On September 5, 2017, hurricane Irma ravaged the island of Barbuda as a Category 5 hurricane with winds of up to 185 miles an hour. Efforts underway to restore, you can donate here.
Barbuda's history has been intimately tied to that of Antigua for centuries. The first early attempts to settle Barbuda (by both the British and French) were failures, and it wasn't until 1666 that the British established a colony strong enough to survive the ravages of both nature and the Amerindians originally from South America, attempting to keep the Europeans off their islands.
In 1685, Christopher and John Codrington were granted a lease of Barbuda for 50 years in exchange for "One fat sheep on demand". With subsequent leases that granted them additional rights to the substantial wreckage along Barbuda's reefs, they became the island's preeminent family. For much of the eighteenth century the Codrington land on Barbuda was used to produce food and to supply additional slave labour for the Codrington sugar plantations on Antigua, and so the fortunes of Barbuda rose and fell with those of its larger neighbour. Testament to the influence of the Codringtons remains today, both in the island's place names and in its architectural remains. On Barbuda's highest point (125 feet) are the ruins of the Codrington estate, Highland House, and on the island's south coast still sits the 56-foot high Martello tower and fort, a fortress that was used both for defense and as a vantage from which to spot valuable shipwrecks on the outlying reefs.
A WORD ABOUT NAMES - The Amerindian name for Barbuda was "Wa'omoni", as seen in Father Raymond Breton's Island Carib Dictoionary.This is thought to mean the "Island of Herons". Since the word could mean any large bird, it could possibly cover the Frigate or Weather Bird, so common in Barbuda.
In 1529, Diego Ribero named Barbuda in his early map of the Caribbees as "La Barbuda" and Antigua "Elagua". Another geographer, Cabot, called it "Baruada". Then Descelius' map of the Indies (1546) shows Barbuda as "Barnada". Zaltieri's map of 1566 calls the island "Las Barbuda".
Historians in both Antigua and Barbuda and Barbados have no real solution to the origin of the names of these islands. Legend has it that both Barbuda and Barbados mean "bearded". This may refer to the occurrence either of bearded Indians that were found there or to the Wild Fig (Ficus sp.), which has a bearded appearance with its aerial roots dropping from lower branches. The latter is more likely explanation. In Sebastian Cabot's map of 1544, both islands, and these only in the Eastern Caribbean have curious dots around them, and believed by some to represent reefs. So it may be that foaming breakers may have reminded early explorers of islands with beards. Take your pick on the origin of the name!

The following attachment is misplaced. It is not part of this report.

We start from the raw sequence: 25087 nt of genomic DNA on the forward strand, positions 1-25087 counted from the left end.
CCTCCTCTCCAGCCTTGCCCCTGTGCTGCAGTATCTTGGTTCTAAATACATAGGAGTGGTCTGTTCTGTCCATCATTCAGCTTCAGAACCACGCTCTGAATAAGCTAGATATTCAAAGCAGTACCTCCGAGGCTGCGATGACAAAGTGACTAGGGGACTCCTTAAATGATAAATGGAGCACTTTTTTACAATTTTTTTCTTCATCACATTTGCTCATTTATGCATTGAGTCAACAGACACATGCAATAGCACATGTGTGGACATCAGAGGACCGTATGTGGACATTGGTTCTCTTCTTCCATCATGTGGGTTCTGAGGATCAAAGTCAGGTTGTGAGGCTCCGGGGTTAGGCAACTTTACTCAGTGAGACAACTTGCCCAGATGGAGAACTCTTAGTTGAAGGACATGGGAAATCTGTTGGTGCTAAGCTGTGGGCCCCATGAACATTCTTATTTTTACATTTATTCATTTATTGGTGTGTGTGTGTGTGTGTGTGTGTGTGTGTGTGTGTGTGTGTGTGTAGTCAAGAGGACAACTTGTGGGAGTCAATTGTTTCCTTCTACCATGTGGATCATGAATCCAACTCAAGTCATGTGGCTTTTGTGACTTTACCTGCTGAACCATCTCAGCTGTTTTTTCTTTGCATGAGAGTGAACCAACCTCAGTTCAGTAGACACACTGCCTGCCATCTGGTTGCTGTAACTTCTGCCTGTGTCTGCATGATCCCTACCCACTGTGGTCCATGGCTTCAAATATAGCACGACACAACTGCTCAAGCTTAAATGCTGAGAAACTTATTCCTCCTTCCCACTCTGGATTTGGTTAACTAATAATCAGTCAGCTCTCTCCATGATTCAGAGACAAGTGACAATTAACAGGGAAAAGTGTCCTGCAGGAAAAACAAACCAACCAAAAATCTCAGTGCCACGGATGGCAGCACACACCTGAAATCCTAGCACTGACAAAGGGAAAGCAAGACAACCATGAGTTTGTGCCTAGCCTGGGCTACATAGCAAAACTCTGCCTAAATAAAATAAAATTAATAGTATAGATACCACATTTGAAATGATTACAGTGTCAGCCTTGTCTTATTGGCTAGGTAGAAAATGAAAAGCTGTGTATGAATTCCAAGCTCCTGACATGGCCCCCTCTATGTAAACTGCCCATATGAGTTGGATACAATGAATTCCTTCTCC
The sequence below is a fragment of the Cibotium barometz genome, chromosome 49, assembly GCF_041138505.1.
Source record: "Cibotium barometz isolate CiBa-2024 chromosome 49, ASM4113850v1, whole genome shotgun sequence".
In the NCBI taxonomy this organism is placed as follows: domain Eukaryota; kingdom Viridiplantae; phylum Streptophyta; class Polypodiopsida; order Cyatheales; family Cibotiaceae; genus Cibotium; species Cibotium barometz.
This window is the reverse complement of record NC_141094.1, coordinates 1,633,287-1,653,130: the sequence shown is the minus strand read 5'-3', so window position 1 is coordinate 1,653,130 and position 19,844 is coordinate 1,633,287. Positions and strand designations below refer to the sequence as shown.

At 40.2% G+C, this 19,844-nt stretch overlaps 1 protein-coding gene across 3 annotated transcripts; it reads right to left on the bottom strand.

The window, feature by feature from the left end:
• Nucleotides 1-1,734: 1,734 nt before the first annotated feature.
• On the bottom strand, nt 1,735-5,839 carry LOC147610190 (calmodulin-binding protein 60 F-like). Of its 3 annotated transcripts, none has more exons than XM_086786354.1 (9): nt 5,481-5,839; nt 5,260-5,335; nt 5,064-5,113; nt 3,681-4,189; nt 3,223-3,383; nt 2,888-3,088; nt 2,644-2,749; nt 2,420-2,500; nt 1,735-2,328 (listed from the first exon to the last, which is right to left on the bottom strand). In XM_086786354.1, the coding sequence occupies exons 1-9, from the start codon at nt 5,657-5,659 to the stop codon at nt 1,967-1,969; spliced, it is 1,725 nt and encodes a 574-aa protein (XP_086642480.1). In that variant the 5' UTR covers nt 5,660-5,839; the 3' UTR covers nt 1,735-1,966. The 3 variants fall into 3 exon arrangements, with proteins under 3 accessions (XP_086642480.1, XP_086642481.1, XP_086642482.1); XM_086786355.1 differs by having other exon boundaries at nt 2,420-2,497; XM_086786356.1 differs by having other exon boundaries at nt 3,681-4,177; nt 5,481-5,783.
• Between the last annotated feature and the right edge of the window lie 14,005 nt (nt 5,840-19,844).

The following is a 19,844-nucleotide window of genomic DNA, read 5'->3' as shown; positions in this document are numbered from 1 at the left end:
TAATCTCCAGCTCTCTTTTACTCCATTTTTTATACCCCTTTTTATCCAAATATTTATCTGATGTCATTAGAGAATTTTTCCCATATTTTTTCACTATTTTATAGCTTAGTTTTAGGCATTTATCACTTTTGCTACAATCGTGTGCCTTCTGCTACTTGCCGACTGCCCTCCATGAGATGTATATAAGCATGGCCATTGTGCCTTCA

In 1628, settlers from St. Kitts knew Barbuda as "Dulcina" for its "excellence and pleasantnesse thereof", but it soon reverted back to the name Barbuda. Barbuda has its share of names attributed to natural features and to its flora and fauna. Examples are Two-foot Bay, Pigeon Cliff, Pelican Bay, Palmetto Point, Oyster Pond, Cedar-tree Point, Goat Island, Kid Island, Hog Point and Tobacco Gut. There are several local names of a picturesque nature, as Tumbly Wood, Found Out, Spiney Hill Perk, Picus Well, Kakie Hill, Boney Mangrove, Box Cape and Benter Will.
CODRINGTON VILLAGE HISTORY
The only settlement of Barbuda is named after the Codrington family that leased Barbuda 185 years from 1685 until 1870. In 1904, the village boundaries were set to the west by the lagoon, to the north by Sedge Garden, to the east by Indigo Piece and to the south by the Park. The population at that time was 700 and by the 1991 census this had increased to 1,252.
Old maps show Codrington dominated by the Castle used as a strong and secure place against Amerindian and French raids. It was rectangular with watchtowers at the northeast and southwest corners with stonewalls and embrasures. In the courtyard were the overseer's house and a well. A slave uprising occurred in 1745 when Mr. McNish, a one time manager, was killed because he had been mutilating imprisoned slaves in the Castle for stealing sheep and cattle. Slaves soon occupied the castle and took possession of arms and ammunition. Soldiers then arrived from Antigua to put down the rebellion, after which two of the slaves (forgotten Afro heroes?) were burned alive at the main gate of the Castle. No traces of the walls remain today, the castle was badly damaged in the great earthquake of 1843.
We would like to thank Desmond V. Nicholson of the Museum of Antigua and Barbuda for the huge help he has given us in producing these pages, To read more about the history of Antigua and Barbuda please visit the Museum Website at www.antiguamuseums.net